Jack of all trades: Jett Steele

Before you ask, “Hey Siri, what is a “Jett of all trades?” You should know the answer can be found right here, strolling within the halls and sitting in the classrooms of Missouri Southern.  

Freshman Jett Steele is literally the definition of “multifaceted” and “Jack of all trades.” The undeclared major has various interests ranging from learning about history to even programming language. 

“The problem with me is that I’m too much of a Jack of all trades,” Steele said. “I enjoy history and economics, but I enjoy the mix of the two, more or less; when it comes to political philosophy, I really enjoy that too.”

With all of these talents and interests brewing in the magical city of Jett Steele’s brain, he thinks he can use some of those brain powers to develop an interest in a major that could help him combine all of his interests, in order for him to enjoy doing something he loves.

“I think [majoring in] Communications is a possibility because it is one that I could blend all of my interests and that I could actually have a use for,” he said.

While the freshman plays offensive line for MSSU’s football team, he jokes that it’s so much fun getting the honor of running into others on the field and having them run into them…literally.

“I enjoy hitting my head against the defensive 24/7,” Steele said.

While there might be several Jack (and Jill) of all trades on campus, Steele has one venture that makes his roar a little louder than the other lions. But why does this make him stand out from the others and what exactly is this said venture?


This is a phrase Steele knows all too well, but to the average college student, most do not.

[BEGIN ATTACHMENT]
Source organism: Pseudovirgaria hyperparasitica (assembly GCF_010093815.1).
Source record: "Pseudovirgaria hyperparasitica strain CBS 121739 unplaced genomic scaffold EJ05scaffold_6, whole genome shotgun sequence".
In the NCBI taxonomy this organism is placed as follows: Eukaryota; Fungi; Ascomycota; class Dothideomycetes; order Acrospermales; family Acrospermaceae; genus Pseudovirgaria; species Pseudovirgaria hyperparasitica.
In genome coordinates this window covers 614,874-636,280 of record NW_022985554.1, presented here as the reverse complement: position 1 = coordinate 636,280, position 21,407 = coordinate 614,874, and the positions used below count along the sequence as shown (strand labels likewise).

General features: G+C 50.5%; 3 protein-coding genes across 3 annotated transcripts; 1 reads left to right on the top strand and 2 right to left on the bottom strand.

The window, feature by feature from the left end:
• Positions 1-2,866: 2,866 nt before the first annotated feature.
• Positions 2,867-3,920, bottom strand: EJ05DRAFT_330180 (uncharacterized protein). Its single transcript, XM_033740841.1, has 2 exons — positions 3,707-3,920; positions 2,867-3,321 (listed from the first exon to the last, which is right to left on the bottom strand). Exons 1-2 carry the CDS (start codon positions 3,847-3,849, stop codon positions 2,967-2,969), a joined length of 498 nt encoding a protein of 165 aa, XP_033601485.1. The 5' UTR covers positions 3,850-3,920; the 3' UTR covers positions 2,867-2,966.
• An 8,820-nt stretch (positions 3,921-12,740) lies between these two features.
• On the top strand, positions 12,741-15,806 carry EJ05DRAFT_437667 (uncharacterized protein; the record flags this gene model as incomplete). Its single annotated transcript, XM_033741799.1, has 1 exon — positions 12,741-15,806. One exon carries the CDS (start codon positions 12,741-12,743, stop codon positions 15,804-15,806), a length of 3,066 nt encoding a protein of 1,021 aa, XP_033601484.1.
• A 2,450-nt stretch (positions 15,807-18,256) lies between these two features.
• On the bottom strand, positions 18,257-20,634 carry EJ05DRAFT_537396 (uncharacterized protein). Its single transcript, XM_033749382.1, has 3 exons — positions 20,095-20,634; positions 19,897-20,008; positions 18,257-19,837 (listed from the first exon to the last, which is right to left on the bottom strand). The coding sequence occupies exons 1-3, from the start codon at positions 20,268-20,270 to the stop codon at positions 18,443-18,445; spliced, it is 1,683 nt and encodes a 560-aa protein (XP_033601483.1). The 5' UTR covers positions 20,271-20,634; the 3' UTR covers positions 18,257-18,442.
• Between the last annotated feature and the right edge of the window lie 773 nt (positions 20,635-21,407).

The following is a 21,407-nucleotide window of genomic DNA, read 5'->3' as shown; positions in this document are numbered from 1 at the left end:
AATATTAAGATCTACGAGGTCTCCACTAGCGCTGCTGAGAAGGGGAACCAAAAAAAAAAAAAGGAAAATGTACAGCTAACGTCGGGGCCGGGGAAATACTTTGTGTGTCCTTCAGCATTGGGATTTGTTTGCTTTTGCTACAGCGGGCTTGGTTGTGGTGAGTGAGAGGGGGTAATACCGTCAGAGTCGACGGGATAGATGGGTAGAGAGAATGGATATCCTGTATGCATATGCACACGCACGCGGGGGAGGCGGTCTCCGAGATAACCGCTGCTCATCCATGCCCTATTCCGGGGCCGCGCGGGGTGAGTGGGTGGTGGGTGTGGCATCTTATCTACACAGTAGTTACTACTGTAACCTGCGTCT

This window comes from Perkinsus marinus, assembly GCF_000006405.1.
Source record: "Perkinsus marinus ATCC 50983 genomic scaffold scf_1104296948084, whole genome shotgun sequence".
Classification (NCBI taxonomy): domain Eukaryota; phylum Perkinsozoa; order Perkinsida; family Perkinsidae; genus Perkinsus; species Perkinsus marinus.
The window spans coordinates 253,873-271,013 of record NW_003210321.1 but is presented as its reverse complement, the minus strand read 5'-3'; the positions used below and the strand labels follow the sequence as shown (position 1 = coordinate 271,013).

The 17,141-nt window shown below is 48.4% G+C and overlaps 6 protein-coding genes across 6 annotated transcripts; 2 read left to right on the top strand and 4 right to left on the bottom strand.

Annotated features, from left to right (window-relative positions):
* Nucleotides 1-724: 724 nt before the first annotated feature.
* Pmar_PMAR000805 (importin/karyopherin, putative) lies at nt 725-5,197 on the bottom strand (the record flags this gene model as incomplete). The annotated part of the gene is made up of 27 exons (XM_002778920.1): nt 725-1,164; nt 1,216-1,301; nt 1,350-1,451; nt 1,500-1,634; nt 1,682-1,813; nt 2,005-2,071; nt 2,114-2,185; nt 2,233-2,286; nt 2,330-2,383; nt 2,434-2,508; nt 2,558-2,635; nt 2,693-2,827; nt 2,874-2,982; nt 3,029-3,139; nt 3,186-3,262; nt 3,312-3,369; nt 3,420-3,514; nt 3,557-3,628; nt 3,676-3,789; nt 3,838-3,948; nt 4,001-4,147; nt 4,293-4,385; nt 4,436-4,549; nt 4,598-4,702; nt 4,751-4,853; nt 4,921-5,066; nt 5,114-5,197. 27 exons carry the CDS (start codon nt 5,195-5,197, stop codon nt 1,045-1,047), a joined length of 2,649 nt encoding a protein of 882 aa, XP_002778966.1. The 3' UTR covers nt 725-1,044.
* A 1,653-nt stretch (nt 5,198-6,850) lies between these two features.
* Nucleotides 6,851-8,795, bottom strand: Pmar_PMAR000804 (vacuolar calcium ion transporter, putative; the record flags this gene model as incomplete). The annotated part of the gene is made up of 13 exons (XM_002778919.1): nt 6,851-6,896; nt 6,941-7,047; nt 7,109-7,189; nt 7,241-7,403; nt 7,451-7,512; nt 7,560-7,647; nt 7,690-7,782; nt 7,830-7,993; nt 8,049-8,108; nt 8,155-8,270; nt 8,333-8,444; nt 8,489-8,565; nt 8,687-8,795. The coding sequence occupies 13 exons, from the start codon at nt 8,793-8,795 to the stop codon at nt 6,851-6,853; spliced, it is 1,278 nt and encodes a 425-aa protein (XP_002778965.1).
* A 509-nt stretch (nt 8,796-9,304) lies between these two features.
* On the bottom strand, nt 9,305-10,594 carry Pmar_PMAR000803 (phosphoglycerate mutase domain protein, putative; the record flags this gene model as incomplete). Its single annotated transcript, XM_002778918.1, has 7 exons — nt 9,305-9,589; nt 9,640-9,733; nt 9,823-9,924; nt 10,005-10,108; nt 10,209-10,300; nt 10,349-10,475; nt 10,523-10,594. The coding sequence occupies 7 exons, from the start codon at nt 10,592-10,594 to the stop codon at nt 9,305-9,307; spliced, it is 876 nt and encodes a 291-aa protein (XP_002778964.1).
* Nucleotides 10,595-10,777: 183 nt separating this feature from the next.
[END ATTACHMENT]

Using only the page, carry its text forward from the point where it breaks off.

It takes a lot of interpersonal skills and being able to read the room and situation.

— Jett Steele

When Steele isn’t on campus doing school work or playing football, he works at Parker Mortuary, where he serves as an undertaker.

“If someone passes away, it’s my job to go pick them up,” Steele said. 

The job comes with a variety of responsibilities and one of the most important ones is to be in the correct mental state when following through with the job duties. 

“It’s not really sad….someone has to do it, and that’s the mentality you have to have. Someone has to take care of the family and someone has to move the body of the person who is recently deceased,” Steele said. “For me, it’s not too difficult to deal with, but there was one [pickup] that was pretty bad for me.”

Last year on All Hallows’ Eve, October 31, there was a muddle of an incident that sparked something unsettling inside of him that is still resonating with him to this day.

“It’s the worst [pick-up] I ever had and it was also my very first one I had done,” said Steele.

While this is not the typical job for a college student, Steele likes it because he is able to balance school, football and work, all at a healthy pace, while learning different lessons from each one. According to Steele, he learns by executing the duties of his position at Parker Mortuary; especially the standards in communication.

“It takes a lot of interpersonal skills and being able to read the room and situation,” Steele said. “You’re not going to be able to talk to [the people who just recently had a loss], so the best you can do is let them vent. Anytime you speak more than you are supposed to, if that person is in an emotional state, they are going to latch on every little thing you may say by accident or you say it and they interpret differently and it’ll just make it worse. So I’ve had to be very selective in the way I do my job.”

When I asked Steele what a day would look like for him without school, football, or work, his response was shocking (but not really because by this point I was just expecting him to say he could contact aliens…because if anyone could do it, it could be him).

“It depends on how I feel because I have so many interests…I could be learning anything like programming language- but whenever I do things actively, I tend to listen to a variety of podcasts,” Steele said.

Being multifaceted has its perks and for this “Jett of all trades,” it might just shape his college career.